There is no vaccine to protect against the Zika virus. However, you can take steps to reduce your risk of exposure to the virus.
These tips may help lower your risk of Zika virus infection if you are pregnant or trying to get pregnant:
- Plan travel carefully.The Centers for Disease Control and Prevention (CDC) recommends that all pregnant women avoid traveling to areas where an outbreak of the Zika virus is occurring.talk to your doctor about whether you or your partner's upcoming travel plans increase the risk of Zika virus infection. If you decide to try to conceive, your doctor may suggest you wait two to three months after your travel has ended.
Practice safe sex.If you live in or have traveled to an area where there is an outbreak of the Zika virus, the CDC recommends not having sex during pregnancy or using a condom during all sexual activity.
If you are living in or traveling to an area where the Zika virus is known to be prevalent, take steps to reduce your risk of mosquito bites:
Stay in a cool, air-conditioned or screened area.Mosquitoes that carry the Zika virus are most active during the day, but they can also bite at night. So if you're going outside, you might want to sleep under a mosquito bed net.
Wear protective clothing.When you enter an area where mosquitoes are common, wear a long-sleeved shirt, pants, and socks.
Use insect repellent. You can apply permethrin to your clothing, shoes, camping gear, and bed netting. You can also buy clothing that has been treated with permethrin. For your skin, use a repellent that contains DEET (diethyl thiophosphate) or one of the other active ingredients registered with the Environmental Protection Agency and known to be effective against mosquitoes. These repellents are effective against mosquitoes. When used as directed, they are safe and effective for pregnant and breastfeeding women.
Reduce mosquito habitat.Mosquitoes that carry the Zika virus live in and around houses. They usually breed in standing water that has collected in containers such as animal dishes, flower pots, and used automobile tires. To help lower mosquito populations, empty any sources of standing water at least once a week.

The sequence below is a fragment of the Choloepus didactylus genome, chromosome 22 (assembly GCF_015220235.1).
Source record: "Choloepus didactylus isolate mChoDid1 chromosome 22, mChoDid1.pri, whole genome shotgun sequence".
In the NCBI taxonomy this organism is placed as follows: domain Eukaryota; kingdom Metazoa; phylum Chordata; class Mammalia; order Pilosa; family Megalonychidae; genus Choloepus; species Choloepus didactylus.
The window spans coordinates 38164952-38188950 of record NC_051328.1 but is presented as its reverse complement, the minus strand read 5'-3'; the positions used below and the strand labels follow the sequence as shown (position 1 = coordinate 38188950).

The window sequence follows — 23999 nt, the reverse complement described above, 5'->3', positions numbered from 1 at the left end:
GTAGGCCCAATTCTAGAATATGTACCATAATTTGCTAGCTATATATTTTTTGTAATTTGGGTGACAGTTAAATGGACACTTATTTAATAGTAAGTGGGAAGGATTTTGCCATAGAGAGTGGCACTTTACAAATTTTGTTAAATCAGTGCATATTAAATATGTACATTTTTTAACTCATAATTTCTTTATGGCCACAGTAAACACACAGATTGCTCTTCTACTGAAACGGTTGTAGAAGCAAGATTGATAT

The Zika virus and blood donation
To prevent the Zika virus from spreading through blood transfusion, all blood donations in the United States and its territories are screened for the virus. If you donate blood, make sure your donation center is aware of your current health condition. Zika is not a disease you can catch from other people, so you do not need to worry about getting it. However, if you recently traveled to an area where Zika is common, your local blood donation center may recommend that you wait four weeks before donating blood.
Diagnosis Zika Virus
Zika is found in many places around the world.
Visit the CDC's Zika virus website to stay up to date on case numbers.
Your doctor will want to know about your medical history and recent travel. Be sure to explain all of your international trips, including the countries you have visited and when the trips took place. You should also mention any mosquito-related activities, such as traveling to areas where mosquitoes are common.
If your doctor suspects that you may have Zika virus, he or she may recommend a blood or urine test to confirm the diagnosis. The blood or urine samples can also be used to test for other similar mosquito-borne diseases.
If you are pregnant and you do not have symptoms of Zika virus infection, but you or your partner have recently traveled to an area with active Zika virus transmission, ask your doctor if you need to be tested.
If you are pregnant and at risk of Zika virus, your doctor may also recommend one of the following:
Ultrasounds are used to look for problems with the baby's brain.
A test called amniocentesis is used to remove a sample of amniotic fluid for testing for the Zika virus.
Zika virus infection is diagnosed through: